A Flower Adventure

My little boy has a new favorite book: Mortimer's First Garden, by Karma Wilson. It's a neat story, I can see why he likes it. But honestly? I could have never dreamed where my son's fascination with that book would take us.


"You can do better," he said.

I’ll never forget the day Daddy threw down my newly-finished manuscript.


My father is usually a stately individual, one of the hardest people in the world to “ruffle”. But that day, he stood in front of me with fire in his eyes. I was definitely disturbed by the sight.
“What’s the matter, Dad?!”
“You can do better!” he declared. “You’re a wonderful writer! You can do better than this!”
I peeked at the part he had been reading. Then I asked, “What’s wrong with it?”
“It’s not descriptive enough. You’re holding yourself back. You can do better! Add some blood, add some emotion, add… something!”
He huffed and shook his head. I solemnly nodded. My parents are my main supporters in my writing adventures. I greatly value and respect their input, especially when so passionately given.

It didn’t take long. I reworked the passage. It was hard to admit it, but he was right. I had a problem with holding myself back during the most emotional parts of writing. I was worried about people rolling their eyes at the “flair”, or maybe shutting the book because it was too dark.
However, now I was determined to not let that fear rule me. 

Not long after that, I got a call from my mother.
“Jessiqua Dawn!” she nearly screeched over the phone. “How could you do this to me?!”
“What’s the matter?!” I worriedly demanded. (Mom hadn’t called me by my middle name in years!)
“This book! I’m so embarrassed! This part with Mercy is turning me colors on her behalf!”
I started laughing. Mom wasn’t really mad. She was just… involved.
“Have you even finished the sentence, Mom?”
There was a small pause before she confessed, “No.”
“Finish the sentence, okay?”
“Okay. Love you.”
“Love you, too.”
We hung up the phone. Five minutes later, I got another call.
“It’s worse!!” Mom squealed as soon as I picked up. “Now I’m even more embarrassed! I don’t think I can handle this!”
I laughed and told her to keep reading.

The amusing cycle continued. To my knowledge, that manuscript was thrown down about four times before we finally got it published. The first time was because Dad was telling me I could do better, the other three times was because pre-readers got so involved in the story they pitched a fit during a dramatic plot twist.
Thankfully, each time the pre-reader threw the book down, they ended up picking it up again and finishing the story. And each one of them reported to me afterward that A Memoir of Mercy was one of the best, most thought-provoking books they had ever read. Music to an author’s ears.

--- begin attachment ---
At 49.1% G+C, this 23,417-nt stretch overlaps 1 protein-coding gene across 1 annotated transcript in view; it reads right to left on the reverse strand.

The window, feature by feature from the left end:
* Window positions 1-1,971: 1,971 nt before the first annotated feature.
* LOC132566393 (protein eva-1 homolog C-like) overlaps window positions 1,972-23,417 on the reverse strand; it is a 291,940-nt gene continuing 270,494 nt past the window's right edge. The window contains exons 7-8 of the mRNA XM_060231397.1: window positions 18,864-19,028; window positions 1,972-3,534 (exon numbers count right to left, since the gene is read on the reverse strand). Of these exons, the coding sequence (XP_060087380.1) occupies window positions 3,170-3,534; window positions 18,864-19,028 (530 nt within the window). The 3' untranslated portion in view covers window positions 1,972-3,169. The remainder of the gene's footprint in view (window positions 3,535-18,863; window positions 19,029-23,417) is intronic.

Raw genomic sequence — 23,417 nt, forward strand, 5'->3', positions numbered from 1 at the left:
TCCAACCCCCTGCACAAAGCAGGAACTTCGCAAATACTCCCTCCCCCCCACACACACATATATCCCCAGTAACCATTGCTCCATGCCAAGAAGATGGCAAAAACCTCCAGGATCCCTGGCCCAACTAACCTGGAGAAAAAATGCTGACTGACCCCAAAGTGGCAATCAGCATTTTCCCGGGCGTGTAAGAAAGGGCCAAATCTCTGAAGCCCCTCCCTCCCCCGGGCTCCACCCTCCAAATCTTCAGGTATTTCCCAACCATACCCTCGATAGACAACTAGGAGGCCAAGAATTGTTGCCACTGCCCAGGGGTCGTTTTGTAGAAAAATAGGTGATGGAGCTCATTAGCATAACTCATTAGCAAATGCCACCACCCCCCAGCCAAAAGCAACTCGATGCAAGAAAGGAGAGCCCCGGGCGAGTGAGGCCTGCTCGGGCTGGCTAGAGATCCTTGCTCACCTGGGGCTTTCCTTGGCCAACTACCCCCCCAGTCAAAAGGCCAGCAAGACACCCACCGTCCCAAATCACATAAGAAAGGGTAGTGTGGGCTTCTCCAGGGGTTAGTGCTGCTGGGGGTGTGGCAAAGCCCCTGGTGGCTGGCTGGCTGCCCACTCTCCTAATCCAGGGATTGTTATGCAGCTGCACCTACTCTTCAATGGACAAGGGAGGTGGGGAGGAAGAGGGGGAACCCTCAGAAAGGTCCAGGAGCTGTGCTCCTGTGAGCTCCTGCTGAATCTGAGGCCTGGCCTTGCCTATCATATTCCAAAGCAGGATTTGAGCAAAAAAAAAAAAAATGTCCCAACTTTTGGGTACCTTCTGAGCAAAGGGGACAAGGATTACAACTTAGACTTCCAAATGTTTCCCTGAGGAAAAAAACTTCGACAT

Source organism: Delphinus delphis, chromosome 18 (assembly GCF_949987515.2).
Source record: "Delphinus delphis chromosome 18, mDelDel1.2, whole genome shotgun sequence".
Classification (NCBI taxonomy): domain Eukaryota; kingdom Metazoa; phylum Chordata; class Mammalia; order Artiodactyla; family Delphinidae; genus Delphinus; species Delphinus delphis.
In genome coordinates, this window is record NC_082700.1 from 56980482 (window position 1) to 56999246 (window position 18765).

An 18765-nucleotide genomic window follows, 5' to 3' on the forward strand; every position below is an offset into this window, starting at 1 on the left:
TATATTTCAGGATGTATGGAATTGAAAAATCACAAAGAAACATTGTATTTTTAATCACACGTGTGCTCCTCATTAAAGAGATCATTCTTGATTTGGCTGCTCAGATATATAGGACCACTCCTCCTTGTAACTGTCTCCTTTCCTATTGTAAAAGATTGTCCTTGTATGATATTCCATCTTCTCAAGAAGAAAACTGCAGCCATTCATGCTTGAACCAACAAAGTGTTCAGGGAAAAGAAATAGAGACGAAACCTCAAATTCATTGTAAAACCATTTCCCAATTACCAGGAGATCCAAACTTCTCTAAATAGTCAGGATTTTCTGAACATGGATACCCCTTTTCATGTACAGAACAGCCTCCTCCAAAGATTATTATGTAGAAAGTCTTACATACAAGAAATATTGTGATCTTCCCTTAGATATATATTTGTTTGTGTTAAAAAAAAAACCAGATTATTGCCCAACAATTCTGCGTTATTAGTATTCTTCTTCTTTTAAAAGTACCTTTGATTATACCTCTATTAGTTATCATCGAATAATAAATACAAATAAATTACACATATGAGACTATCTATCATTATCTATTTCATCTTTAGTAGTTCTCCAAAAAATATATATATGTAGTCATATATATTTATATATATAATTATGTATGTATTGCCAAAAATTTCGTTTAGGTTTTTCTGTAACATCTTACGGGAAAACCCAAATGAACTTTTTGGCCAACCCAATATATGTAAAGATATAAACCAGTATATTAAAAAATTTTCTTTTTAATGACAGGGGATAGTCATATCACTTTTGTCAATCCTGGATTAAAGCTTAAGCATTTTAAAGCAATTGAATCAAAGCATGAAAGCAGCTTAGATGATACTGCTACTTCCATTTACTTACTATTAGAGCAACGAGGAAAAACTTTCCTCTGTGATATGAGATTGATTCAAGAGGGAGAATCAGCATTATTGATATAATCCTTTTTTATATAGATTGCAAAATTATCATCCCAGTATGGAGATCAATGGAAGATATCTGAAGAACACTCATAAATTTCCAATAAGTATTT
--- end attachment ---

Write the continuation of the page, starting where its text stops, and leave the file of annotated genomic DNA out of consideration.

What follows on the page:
I know it’s easy to be possessive and touchy about your precious work, no matter what it may be. But just because your manuscript looks a little beat up, doesn’t mean it’s worthless or unloved. It just might be made of the good stuff. Or it may have the potential for being made of the good stuff.
Therefore, even if it hurts to admit that you could do better, listen to some trusted mentors, and make sure your work is the very best it can be! It’ll be so, so worth the blow to your pride. Trust me.

You may be good, but you can do better.

It's Easy To Judge a Hypocrite (Part 2)

Click here to read the intro to this true-life parable: It's Easy To Judge a Hypocrite (Part 1)

We have no record of the meeting between the fighter and the princess. I doubt it was very romantic though. Absence only makes the heart grow fonder in certain situations.


After the princess' kidnapping, her eyes were often wet and teary. Bitterness grew in her heart against the fighter, as it had in her father, the king's, heart. It seemed that the fighter was capable of bringing out the most powerful emotions possible in people,  either extreme love and loyalty, or extreme hatred and bitterness.
Not long passed before a religious celebration came to town. The princess felt like gagging when she looked out the window and saw the esteemed fighter dancing in front of the women in the street, nearly naked.
What a hypocrite! This man had done such evil to her in his personal life, but now he was acting like a lunatic for his God! He wasn’t righteous! Didn’t everyone know how selfish and pigheaded he was?!
When the fighter came into the palace, covered in sweat, the princess came up to him with fire in her eyes.
“How glorious you looked today!” she mock-praised. “Flinging yourself about like a naked mad-man -- the flirt in you just never misses a chance, does it?”
The fighter immediately lashed out in anger.
“God put me in place over your father!" he snapped. "He has been good to me, and I will serve Him!”
The princess stomped off, offended to the core. And she and the fighter never made up.
They remained in the same palace, separate, for the rest of their days.

It's Easy to Judge a Hypocrite (Part 1)

I’ll be totally honest here.
The hardest person in the world to respect is a hypocrite.


If I see someone acting holy in public, and then that same person acts like a holy terror in private, my respect for that person immediately tanks about as low as it can go.